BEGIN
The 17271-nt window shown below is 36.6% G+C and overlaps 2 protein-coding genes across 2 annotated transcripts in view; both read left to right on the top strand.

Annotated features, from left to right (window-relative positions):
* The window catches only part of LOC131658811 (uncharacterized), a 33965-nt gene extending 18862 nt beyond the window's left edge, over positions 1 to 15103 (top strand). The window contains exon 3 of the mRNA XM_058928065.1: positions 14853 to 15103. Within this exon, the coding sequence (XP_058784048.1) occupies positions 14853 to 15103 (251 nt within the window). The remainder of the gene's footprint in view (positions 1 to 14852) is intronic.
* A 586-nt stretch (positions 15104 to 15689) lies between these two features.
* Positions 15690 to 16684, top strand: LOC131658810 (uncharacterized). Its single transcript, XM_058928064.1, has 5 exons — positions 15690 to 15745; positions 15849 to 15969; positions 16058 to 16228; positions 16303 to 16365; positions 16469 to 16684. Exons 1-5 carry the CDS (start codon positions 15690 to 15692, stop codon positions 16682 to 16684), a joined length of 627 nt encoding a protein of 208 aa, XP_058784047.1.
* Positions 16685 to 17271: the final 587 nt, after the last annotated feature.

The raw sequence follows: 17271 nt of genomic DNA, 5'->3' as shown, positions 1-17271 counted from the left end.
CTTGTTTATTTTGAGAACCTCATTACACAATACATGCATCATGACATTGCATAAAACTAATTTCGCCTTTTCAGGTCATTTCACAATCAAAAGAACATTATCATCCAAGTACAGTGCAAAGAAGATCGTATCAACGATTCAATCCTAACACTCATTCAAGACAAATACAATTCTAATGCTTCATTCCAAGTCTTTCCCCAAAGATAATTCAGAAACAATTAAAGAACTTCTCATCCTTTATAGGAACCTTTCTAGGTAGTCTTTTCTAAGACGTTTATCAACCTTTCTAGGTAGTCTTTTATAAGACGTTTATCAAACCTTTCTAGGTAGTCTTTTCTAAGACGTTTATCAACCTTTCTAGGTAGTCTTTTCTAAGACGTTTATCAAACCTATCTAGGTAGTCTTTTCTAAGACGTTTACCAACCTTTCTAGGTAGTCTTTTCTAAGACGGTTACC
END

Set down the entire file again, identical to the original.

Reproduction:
The 17271-nt window shown below is 36.6% G+C and overlaps 2 protein-coding genes across 2 annotated transcripts in view; both read left to right on the top strand.

Annotated features, from left to right (window-relative positions):
* The window catches only part of LOC131658811 (uncharacterized), a 33965-nt gene extending 18862 nt beyond the window's left edge, over positions 1 to 15103 (top strand). The window contains exon 3 of the mRNA XM_058928065.1: positions 14853 to 15103. Within this exon, the coding sequence (XP_058784048.1) occupies positions 14853 to 15103 (251 nt within the window). The remainder of the gene's footprint in view (positions 1 to 14852) is intronic.
* A 586-nt stretch (positions 15104 to 15689) lies between these two features.
* Positions 15690 to 16684, top strand: LOC131658810 (uncharacterized). Its single transcript, XM_058928064.1, has 5 exons — positions 15690 to 15745; positions 15849 to 15969; positions 16058 to 16228; positions 16303 to 16365; positions 16469 to 16684. Exons 1-5 carry the CDS (start codon positions 15690 to 15692, stop codon positions 16682 to 16684), a joined length of 627 nt encoding a protein of 208 aa, XP_058784047.1.
* Positions 16685 to 17271: the final 587 nt, after the last annotated feature.

The raw sequence follows: 17271 nt of genomic DNA, 5'->3' as shown, positions 1-17271 counted from the left end.
CTTGTTTATTTTGAGAACCTCATTACACAATACATGCATCATGACATTGCATAAAACTAATTTCGCCTTTTCAGGTCATTTCACAATCAAAAGAACATTATCATCCAAGTACAGTGCAAAGAAGATCGTATCAACGATTCAATCCTAACACTCATTCAAGACAAATACAATTCTAATGCTTCATTCCAAGTCTTTCCCCAAAGATAATTCAGAAACAATTAAAGAACTTCTCATCCTTTATAGGAACCTTTCTAGGTAGTCTTTTCTAAGACGTTTATCAACCTTTCTAGGTAGTCTTTTATAAGACGTTTATCAAACCTTTCTAGGTAGTCTTTTCTAAGACGTTTATCAACCTTTCTAGGTAGTCTTTTCTAAGACGTTTATCAAACCTATCTAGGTAGTCTTTTCTAAGACGTTTACCAACCTTTCTAGGTAGTCTTTTCTAAGACGGTTACC